Our waste streams are too contaminated, so it’s hard to pick out recyclables from non-recyclables. In the U.S only, the average recycling contamination rate is 25%, which means that 1 out of 4 items are disposed of incorrectly on average.
And while an estimated 75% of the waste is recyclable, about only 34% is actually recycled. In Japan, even though it is reported that 84% of the collected plastics get recycled, about 73% of that actually gets burned, while only 23% is recycled materially and 4 percent is recycled chemically. And it’s not just Japan and the U.S; (plastic) waste collected for “recycling” is mostly sent to landfill, burned or exported to other countries, releasing toxins and plastics into the environment.
One of the reasons for waste contamination is that we are not as good at separating our waste as we may think. The sorting rules are different per area and often confusing, and sometimes it’s unclear under which category a certain piece of waste falls, creating room for mistakes. Have you ever had the problem where you weren’t sure which bin your thrash should go into? Or maybe you did throw it away confidently, but how sure can you be that you used the correct bin? After all, as mentioned before, 1 out of 4 items are disposed of incorrectly in the U.S.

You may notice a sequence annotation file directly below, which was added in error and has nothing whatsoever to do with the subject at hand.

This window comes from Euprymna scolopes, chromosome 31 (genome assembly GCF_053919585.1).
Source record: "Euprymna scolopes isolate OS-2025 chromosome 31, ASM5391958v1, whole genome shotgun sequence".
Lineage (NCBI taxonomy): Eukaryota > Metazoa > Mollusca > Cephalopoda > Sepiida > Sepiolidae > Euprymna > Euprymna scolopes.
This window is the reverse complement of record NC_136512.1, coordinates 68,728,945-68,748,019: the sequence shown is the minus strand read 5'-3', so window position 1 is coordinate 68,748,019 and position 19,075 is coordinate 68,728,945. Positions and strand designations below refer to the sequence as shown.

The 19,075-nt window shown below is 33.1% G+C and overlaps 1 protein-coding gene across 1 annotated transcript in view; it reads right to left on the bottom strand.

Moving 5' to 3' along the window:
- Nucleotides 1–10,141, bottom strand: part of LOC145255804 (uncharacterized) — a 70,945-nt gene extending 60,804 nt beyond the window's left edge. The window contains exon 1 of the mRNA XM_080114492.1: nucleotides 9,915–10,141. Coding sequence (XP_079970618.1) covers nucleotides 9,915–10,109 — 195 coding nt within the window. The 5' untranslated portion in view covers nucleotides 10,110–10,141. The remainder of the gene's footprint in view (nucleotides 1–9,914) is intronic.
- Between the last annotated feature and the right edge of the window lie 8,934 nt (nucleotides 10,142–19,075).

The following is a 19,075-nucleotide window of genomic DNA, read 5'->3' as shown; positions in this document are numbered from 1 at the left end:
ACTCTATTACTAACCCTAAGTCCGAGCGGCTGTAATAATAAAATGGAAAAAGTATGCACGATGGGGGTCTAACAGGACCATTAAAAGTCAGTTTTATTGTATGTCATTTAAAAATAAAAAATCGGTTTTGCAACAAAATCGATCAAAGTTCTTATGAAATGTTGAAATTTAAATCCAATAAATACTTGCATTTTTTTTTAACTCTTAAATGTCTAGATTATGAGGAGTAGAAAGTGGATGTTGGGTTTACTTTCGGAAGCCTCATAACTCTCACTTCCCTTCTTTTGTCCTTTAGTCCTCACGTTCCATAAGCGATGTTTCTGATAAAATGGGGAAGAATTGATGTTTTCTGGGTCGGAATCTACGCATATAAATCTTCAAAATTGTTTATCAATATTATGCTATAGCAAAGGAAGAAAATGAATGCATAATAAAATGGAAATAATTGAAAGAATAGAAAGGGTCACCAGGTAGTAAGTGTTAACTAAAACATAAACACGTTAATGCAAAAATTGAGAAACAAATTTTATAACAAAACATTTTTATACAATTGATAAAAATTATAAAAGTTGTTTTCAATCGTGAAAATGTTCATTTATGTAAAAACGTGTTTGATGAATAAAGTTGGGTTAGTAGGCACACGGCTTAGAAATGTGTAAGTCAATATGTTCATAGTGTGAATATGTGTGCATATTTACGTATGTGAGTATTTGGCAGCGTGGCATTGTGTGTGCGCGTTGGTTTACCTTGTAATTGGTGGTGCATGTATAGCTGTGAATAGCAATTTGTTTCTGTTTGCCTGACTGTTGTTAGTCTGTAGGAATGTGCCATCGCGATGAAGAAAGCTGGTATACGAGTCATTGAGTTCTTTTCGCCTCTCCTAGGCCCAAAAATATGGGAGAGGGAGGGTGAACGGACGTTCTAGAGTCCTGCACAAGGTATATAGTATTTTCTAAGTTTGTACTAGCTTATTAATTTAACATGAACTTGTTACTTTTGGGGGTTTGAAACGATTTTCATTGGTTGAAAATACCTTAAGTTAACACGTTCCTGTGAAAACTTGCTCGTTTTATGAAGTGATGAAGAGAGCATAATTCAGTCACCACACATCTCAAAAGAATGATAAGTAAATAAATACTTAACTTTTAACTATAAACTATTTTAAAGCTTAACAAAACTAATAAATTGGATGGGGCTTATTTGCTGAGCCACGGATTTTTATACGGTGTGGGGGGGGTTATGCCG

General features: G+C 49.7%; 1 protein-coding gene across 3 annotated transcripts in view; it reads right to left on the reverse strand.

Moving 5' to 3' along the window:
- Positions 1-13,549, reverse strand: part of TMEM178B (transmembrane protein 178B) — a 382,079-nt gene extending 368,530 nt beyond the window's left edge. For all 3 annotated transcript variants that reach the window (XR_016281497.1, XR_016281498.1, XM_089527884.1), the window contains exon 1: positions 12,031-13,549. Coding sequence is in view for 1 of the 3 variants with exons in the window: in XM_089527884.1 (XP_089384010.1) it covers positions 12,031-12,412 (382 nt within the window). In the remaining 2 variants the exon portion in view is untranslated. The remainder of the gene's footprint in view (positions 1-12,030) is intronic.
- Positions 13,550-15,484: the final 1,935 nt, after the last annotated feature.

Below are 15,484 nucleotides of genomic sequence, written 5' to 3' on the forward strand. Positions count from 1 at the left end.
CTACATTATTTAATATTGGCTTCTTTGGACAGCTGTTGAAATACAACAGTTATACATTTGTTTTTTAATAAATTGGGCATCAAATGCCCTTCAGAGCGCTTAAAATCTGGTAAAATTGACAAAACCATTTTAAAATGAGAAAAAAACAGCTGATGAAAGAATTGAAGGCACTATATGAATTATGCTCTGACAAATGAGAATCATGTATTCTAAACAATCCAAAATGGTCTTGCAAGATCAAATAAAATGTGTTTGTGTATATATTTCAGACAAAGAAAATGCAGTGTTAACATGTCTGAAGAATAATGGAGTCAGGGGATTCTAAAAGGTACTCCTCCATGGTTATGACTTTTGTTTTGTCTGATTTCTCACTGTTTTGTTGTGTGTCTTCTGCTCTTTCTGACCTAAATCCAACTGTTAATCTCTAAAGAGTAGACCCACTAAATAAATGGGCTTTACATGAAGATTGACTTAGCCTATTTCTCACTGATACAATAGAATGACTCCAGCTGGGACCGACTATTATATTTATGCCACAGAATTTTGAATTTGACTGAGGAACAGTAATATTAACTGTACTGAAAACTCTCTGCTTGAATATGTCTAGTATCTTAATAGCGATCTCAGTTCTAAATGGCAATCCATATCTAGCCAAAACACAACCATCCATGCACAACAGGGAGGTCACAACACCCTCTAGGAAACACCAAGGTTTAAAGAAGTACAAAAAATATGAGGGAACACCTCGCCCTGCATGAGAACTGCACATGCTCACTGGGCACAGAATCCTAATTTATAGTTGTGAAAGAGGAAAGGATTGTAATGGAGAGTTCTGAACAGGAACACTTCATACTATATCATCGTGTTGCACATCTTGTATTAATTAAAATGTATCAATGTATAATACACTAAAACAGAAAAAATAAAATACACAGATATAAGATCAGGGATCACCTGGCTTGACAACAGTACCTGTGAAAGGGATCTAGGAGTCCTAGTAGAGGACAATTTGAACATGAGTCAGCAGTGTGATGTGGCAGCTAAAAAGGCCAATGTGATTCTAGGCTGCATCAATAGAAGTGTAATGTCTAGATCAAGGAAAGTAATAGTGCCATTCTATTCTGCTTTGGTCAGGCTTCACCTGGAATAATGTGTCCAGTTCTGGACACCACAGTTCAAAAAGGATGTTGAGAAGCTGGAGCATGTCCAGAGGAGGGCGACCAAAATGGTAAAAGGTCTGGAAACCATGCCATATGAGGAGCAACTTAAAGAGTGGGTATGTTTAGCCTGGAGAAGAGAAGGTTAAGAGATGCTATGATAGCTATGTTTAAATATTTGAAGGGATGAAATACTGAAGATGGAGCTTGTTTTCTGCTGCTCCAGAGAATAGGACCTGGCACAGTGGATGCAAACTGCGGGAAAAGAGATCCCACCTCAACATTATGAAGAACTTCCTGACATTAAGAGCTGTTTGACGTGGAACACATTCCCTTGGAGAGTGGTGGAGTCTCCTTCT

Another reason is the way we collect waste. In most countries, we use single- or dual-stream instead of multi-stream (that is, more than two) waste collection. Single stream means that everything is put together on one big pile for it to get sorted out later, dual stream means that we separate into two categories etc. The reason for this is convenience; it is generally understood that single-stream collection achieves higher participation and thus recycling rates, because people are more likely to participate if it is easy. However, the downside is contamination and reduced awareness, which are the problems we are dealing with now. Many people seem to think that everything will magically work out after they dispose of their waste into the bin-that-takes-all, but that’s far from true.
As for contamination, you can probably imagine that the less we pre-sort our waste, the more chaotic the whole pile becomes and the more difficult it is to separate out different types of waste later. Why would we pile everything up and sort it out later -making it more difficult because it’s all mixed-, while we can also separate correctly from the start? Multi-stream collection asks for more effort from the disposers, but it has become a necessary effort now to protect our Earth. In order to battle waste contamination, we have to sort better and preferably as finely and detailed as possible. Also while we’re at it, we should stop believing that others will take care of our garbage and start taking matters into our own hands.
Interested in knowing how? Read more about our product here!